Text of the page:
Imperial Japanese Navy Cruiser “Soya”, c. 1910.

1910sGovernmentHistoric EventsPatriotism/Military
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IJN cruiser "Soya", c. 1910.

Imperial Japanese Navy Cruiser “Soya”, c. 1910. The Russian cruiser Varyag was taken as a war prize during the Russo-Japanese War (1904-05). Raised and repaired (and reconfigured with four stacks from its original two), it was rechristened IJN light cruiser Soya (center) and commissioned into service with the Imperial Japanese Navy, where it saw its most service as a training ship (1907-1916). Inset at upper-right shows the “twin-stack” Varyag at anchor.

See also:
Russo-Japanese War, 1904-1905
Imperial Japanese Navy training cruise, 1924-1925.

Soya was a protected cruiser in the Imperial Japanese Navy, acquired as a prize-of-war during the Russo-Japanese War from the Imperial Russian Navy, where it was originally known as the Russian cruiser Varyag.

Varyag was built in the United States by William Cramp and Sons of Philadelphia for the Imperial Russian Navy. It was stationed in Korea in 1904, and involved in the opening Battle of Chemulpo Bay of the Russo-Japanese War. After suffering heavy damage from the unequal battle against nine Japanese cruisers, Varyag was scuttled by its crew on 9 February 1904.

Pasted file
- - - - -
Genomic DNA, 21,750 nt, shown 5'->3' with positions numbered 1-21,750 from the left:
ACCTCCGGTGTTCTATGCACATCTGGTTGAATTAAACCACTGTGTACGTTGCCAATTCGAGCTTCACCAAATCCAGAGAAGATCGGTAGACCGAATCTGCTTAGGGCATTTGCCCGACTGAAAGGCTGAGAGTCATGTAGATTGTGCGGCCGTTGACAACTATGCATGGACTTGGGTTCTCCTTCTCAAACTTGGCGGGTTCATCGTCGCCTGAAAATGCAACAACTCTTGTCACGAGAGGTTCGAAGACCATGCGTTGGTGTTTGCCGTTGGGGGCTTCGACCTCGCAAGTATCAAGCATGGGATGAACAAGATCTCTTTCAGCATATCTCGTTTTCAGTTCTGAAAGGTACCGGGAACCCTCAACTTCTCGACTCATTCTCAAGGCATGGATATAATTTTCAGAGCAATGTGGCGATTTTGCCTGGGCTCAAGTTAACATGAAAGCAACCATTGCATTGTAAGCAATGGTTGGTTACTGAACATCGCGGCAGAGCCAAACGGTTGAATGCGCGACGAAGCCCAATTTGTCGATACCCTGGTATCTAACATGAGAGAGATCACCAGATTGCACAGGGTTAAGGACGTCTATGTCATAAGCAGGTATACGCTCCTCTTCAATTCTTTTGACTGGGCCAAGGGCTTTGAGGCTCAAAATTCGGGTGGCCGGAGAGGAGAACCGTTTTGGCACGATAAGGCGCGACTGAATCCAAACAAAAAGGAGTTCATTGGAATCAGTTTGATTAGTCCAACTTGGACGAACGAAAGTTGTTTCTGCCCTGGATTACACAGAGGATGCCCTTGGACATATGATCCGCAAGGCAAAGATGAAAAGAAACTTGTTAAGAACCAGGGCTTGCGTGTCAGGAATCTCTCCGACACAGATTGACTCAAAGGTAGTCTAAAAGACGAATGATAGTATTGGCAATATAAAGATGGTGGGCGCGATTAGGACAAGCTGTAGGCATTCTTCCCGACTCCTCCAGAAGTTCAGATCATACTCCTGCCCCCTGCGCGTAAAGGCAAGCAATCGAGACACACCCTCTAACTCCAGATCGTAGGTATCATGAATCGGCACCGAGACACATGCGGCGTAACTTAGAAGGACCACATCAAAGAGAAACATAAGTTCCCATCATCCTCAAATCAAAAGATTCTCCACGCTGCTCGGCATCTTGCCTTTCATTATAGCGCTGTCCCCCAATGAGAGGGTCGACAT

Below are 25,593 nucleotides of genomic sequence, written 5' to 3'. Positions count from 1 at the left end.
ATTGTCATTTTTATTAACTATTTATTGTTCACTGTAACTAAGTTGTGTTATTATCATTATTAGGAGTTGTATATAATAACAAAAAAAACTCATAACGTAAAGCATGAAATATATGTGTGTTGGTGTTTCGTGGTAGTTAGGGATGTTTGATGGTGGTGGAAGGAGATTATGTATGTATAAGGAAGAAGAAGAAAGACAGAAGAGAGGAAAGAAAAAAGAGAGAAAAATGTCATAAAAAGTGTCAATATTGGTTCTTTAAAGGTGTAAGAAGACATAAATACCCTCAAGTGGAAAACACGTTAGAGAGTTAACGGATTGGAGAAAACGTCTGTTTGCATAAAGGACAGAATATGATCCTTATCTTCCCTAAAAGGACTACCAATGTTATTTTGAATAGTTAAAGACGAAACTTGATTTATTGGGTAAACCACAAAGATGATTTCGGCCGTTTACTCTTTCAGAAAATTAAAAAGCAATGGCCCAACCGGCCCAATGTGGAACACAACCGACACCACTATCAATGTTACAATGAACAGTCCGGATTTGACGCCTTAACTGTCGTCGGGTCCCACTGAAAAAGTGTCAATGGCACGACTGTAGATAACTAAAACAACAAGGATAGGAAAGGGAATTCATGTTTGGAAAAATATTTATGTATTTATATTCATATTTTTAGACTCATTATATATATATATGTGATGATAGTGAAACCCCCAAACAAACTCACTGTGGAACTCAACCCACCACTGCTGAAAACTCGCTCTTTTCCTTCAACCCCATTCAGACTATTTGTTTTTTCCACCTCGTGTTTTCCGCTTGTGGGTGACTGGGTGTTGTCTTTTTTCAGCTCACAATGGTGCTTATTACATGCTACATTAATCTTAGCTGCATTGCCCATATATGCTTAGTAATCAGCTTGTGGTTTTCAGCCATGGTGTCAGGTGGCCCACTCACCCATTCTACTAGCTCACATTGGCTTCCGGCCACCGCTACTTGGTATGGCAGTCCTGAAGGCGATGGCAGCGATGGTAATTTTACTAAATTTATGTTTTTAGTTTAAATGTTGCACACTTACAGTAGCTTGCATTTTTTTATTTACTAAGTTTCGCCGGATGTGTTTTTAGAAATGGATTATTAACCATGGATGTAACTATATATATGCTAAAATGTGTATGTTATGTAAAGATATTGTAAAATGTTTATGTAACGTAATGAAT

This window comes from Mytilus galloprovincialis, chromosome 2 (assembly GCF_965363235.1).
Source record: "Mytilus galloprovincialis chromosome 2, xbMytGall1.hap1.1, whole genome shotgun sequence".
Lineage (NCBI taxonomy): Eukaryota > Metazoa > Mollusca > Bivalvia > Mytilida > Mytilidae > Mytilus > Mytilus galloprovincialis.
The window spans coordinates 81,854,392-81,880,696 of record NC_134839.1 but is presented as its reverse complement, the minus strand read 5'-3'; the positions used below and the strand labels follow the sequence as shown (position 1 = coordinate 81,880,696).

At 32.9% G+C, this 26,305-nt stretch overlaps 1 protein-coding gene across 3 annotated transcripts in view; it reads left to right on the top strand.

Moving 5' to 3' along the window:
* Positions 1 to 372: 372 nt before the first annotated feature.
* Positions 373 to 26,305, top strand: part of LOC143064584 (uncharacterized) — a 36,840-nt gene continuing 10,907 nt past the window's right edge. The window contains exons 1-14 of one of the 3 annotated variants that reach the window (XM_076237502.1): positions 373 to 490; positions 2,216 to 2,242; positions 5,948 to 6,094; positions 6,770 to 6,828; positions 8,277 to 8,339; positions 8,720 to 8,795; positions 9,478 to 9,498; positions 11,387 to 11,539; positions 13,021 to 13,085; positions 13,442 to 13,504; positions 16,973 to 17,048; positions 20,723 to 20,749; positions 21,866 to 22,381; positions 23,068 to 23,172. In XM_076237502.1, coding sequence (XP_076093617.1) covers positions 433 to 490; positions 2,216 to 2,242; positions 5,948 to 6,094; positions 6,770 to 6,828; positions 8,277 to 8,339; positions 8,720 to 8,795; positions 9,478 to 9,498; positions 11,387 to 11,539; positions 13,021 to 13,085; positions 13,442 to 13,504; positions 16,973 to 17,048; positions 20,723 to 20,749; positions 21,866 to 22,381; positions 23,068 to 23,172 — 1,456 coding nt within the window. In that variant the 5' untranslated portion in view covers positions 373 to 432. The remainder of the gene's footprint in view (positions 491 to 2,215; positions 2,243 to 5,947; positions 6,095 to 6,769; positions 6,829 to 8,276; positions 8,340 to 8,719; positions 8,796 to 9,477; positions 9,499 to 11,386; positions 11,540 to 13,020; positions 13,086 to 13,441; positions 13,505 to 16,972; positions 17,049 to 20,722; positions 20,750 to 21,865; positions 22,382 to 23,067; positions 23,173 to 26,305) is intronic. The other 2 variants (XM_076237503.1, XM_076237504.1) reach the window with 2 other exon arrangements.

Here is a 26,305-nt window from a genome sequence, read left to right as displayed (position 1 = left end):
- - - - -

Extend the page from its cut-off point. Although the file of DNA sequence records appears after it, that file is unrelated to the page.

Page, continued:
“After the war, the Japanese raised the badly damaged wreck from Chemulpo harbor, repaired it, and commissioned it into the Imperial Japanese Navy as the 2nd-class cruiser Soya on 9 July 1907. Its new name was taken from the northernmost cape of Hokkaidō: Soya Misaki.

“After being placed into Japanese service as a 3rd-class cruiser, Soya was used primarily for training duties. From 14 March 1909 to 7 August 1909, it made a long distance navigational and officer cadet training cruise to Hawaii and North America. It repeated this training cruise every year until 1913.

“During World War I, when Russia and Japan became allies against the Central Alliance (Germany/Austria-Hungary/Turkey), the Soya (along with several other captured vessels) was transferred back to Russia at Vladivostok on 5 April 1916, and its original name, Varyag, was restored.”


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